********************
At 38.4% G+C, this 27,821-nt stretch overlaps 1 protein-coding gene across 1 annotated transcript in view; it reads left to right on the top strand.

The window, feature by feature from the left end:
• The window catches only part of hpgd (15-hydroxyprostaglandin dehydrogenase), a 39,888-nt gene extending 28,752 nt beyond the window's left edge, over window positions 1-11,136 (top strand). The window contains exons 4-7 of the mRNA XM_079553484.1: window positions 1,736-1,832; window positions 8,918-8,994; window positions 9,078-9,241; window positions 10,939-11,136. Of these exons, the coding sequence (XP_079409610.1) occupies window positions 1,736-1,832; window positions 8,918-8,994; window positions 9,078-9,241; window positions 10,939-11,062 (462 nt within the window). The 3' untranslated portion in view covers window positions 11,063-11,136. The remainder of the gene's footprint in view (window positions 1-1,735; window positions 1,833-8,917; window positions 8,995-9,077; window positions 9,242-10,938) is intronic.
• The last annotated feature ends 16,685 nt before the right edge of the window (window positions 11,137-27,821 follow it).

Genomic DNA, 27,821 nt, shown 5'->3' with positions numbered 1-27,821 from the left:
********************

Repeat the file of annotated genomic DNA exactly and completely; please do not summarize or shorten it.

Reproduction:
At 38.4% G+C, this 27,821-nt stretch overlaps 1 protein-coding gene across 1 annotated transcript in view; it reads left to right on the top strand.

The window, feature by feature from the left end:
• The window catches only part of hpgd (15-hydroxyprostaglandin dehydrogenase), a 39,888-nt gene extending 28,752 nt beyond the window's left edge, over window positions 1-11,136 (top strand). The window contains exons 4-7 of the mRNA XM_079553484.1: window positions 1,736-1,832; window positions 8,918-8,994; window positions 9,078-9,241; window positions 10,939-11,136. Of these exons, the coding sequence (XP_079409610.1) occupies window positions 1,736-1,832; window positions 8,918-8,994; window positions 9,078-9,241; window positions 10,939-11,062 (462 nt within the window). The 3' untranslated portion in view covers window positions 11,063-11,136. The remainder of the gene's footprint in view (window positions 1-1,735; window positions 1,833-8,917; window positions 8,995-9,077; window positions 9,242-10,938) is intronic.
• The last annotated feature ends 16,685 nt before the right edge of the window (window positions 11,137-27,821 follow it).

Genomic DNA, 27,821 nt, shown 5'->3' with positions numbered 1-27,821 from the left: